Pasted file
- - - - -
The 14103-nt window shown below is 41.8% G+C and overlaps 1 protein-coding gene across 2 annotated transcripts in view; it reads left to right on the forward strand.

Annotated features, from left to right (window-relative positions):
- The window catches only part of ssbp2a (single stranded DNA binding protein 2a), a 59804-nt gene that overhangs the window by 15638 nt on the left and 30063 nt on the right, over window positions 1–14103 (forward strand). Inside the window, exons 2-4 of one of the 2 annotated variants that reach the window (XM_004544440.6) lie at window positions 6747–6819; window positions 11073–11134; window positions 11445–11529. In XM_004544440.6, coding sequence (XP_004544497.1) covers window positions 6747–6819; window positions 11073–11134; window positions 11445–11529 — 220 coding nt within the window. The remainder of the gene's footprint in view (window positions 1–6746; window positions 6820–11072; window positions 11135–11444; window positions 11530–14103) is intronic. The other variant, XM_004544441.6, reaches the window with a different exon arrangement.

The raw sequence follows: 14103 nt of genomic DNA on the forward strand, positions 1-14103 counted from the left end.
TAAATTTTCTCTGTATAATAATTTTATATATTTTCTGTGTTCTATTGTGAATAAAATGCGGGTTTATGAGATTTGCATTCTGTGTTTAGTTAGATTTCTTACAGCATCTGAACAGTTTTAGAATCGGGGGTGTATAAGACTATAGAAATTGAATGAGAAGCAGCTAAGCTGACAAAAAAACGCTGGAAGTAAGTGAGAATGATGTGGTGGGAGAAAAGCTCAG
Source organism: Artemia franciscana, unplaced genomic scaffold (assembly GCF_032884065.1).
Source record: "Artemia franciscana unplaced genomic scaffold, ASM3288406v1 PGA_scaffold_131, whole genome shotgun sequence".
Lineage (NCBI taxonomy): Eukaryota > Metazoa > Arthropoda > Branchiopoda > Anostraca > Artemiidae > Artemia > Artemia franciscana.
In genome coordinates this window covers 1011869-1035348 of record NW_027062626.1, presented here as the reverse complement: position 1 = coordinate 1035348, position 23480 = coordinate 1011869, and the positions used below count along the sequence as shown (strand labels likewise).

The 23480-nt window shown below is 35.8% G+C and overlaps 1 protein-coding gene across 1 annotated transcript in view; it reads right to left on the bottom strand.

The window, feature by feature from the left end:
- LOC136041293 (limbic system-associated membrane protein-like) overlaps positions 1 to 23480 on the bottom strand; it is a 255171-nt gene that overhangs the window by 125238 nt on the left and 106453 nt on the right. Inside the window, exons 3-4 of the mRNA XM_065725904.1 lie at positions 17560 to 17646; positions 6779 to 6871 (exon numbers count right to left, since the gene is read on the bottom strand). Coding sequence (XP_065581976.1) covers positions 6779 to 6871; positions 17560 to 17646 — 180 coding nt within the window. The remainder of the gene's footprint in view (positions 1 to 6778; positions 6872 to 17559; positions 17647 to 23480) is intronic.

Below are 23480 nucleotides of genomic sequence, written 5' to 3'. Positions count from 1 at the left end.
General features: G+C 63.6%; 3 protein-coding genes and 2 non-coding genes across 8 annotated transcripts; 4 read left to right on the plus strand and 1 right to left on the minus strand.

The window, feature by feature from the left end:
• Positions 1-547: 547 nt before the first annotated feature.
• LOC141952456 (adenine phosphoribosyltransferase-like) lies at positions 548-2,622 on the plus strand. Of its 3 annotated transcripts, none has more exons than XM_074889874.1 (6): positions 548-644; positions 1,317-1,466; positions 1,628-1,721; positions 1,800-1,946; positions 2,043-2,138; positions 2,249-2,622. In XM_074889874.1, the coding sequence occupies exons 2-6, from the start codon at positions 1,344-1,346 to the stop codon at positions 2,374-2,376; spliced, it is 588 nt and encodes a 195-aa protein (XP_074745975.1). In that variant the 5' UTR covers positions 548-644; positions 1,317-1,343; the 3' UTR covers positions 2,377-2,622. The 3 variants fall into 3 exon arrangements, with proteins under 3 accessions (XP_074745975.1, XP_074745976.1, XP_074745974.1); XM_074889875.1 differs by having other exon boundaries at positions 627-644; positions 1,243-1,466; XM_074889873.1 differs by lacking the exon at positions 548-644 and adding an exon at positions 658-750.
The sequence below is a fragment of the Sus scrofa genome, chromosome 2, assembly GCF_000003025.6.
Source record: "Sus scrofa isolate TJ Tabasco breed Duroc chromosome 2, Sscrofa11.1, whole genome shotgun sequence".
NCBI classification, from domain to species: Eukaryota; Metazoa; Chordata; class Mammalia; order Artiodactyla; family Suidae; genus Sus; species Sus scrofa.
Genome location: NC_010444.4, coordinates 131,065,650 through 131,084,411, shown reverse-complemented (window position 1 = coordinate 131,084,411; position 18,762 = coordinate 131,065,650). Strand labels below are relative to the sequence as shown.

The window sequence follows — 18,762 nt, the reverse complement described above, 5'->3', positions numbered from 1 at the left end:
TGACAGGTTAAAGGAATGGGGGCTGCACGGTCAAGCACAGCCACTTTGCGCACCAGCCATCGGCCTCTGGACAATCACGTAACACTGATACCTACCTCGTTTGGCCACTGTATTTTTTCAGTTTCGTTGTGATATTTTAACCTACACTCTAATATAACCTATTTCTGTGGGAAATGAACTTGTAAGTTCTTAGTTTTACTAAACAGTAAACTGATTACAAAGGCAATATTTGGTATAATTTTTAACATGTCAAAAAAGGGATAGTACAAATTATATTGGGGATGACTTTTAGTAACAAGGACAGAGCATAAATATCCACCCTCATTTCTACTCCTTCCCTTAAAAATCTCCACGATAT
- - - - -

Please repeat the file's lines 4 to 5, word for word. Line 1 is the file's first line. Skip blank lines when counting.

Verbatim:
The raw sequence follows: 14103 nt of genomic DNA on the forward strand, positions 1-14103 counted from the left end.
TAAATTTTCTCTGTATAATAATTTTATATATTTTCTGTGTTCTATTGTGAATAAAATGCGGGTTTATGAGATTTGCATTCTGTGTTTAGTTAGATTTCTTACAGCATCTGAACAGTTTTAGAATCGGGGGTGTATAAGACTATAGAAATTGAATGAGAAGCAGCTAAGCTGACAAAAAAACGCTGGAAGTAAGTGAGAATGATGTGGTGGGAGAAAAGCTCAG